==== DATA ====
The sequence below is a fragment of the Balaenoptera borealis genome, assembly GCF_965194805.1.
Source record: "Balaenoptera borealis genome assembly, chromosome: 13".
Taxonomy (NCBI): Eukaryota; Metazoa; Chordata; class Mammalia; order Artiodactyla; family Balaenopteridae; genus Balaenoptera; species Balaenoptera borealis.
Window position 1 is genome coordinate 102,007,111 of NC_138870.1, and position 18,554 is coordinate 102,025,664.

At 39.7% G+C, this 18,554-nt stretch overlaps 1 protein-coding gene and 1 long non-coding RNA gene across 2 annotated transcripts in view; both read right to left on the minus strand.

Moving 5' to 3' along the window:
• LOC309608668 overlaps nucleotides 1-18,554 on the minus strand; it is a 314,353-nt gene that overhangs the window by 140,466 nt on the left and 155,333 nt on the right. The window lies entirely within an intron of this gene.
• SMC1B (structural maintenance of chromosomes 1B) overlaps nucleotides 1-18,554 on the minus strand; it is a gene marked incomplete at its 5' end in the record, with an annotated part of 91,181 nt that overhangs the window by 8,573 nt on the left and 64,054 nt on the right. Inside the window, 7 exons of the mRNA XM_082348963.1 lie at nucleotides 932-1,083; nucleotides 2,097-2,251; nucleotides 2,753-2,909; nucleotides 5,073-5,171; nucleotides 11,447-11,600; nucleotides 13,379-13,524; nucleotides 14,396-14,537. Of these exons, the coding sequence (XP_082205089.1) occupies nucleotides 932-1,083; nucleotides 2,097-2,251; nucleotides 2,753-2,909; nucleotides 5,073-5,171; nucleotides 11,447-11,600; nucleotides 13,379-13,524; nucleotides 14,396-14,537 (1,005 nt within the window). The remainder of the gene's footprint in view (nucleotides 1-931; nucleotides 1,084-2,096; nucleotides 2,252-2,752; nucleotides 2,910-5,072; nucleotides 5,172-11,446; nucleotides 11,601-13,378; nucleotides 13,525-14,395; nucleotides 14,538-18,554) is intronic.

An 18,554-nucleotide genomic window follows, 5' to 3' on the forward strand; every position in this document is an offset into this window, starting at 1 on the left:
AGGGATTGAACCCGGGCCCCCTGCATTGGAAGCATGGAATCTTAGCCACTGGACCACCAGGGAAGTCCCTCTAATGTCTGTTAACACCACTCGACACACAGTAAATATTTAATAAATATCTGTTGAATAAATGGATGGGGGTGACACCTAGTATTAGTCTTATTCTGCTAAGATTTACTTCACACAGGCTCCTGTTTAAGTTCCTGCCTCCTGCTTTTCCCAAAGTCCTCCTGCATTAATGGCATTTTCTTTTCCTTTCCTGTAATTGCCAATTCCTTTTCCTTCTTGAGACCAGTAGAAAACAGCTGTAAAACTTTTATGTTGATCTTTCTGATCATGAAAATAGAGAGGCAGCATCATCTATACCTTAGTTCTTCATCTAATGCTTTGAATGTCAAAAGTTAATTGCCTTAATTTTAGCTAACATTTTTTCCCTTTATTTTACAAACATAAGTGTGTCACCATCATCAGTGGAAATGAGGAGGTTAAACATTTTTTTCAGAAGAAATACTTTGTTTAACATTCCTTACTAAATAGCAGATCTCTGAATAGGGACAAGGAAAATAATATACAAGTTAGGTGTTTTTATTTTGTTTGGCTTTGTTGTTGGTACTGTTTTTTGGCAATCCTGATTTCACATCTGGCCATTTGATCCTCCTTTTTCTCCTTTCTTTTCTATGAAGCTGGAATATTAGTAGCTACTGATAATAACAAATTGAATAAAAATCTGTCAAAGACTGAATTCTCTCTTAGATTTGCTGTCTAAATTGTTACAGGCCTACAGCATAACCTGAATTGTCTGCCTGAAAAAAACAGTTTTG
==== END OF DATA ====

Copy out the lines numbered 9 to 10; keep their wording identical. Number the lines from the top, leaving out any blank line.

An 18,554-nucleotide genomic window follows, 5' to 3' on the forward strand; every position in this document is an offset into this window, starting at 1 on the left:
AGGGATTGAACCCGGGCCCCCTGCATTGGAAGCATGGAATCTTAGCCACTGGACCACCAGGGAAGTCCCTCTAATGTCTGTTAACACCACTCGACACACAGTAAATATTTAATAAATATCTGTTGAATAAATGGATGGGGGTGACACCTAGTATTAGTCTTATTCTGCTAAGATTTACTTCACACAGGCTCCTGTTTAAGTTCCTGCCTCCTGCTTTTCCCAAAGTCCTCCTGCATTAATGGCATTTTCTTTTCCTTTCCTGTAATTGCCAATTCCTTTTCCTTCTTGAGACCAGTAGAAAACAGCTGTAAAACTTTTATGTTGATCTTTCTGATCATGAAAATAGAGAGGCAGCATCATCTATACCTTAGTTCTTCATCTAATGCTTTGAATGTCAAAAGTTAATTGCCTTAATTTTAGCTAACATTTTTTCCCTTTATTTTACAAACATAAGTGTGTCACCATCATCAGTGGAAATGAGGAGGTTAAACATTTTTTTCAGAAGAAATACTTTGTTTAACATTCCTTACTAAATAGCAGATCTCTGAATAGGGACAAGGAAAATAATATACAAGTTAGGTGTTTTTATTTTGTTTGGCTTTGTTGTTGGTACTGTTTTTTGGCAATCCTGATTTCACATCTGGCCATTTGATCCTCCTTTTTCTCCTTTCTTTTCTATGAAGCTGGAATATTAGTAGCTACTGATAATAACAAATTGAATAAAAATCTGTCAAAGACTGAATTCTCTCTTAGATTTGCTGTCTAAATTGTTACAGGCCTACAGCATAACCTGAATTGTCTGCCTGAAAAAAACAGTTTTG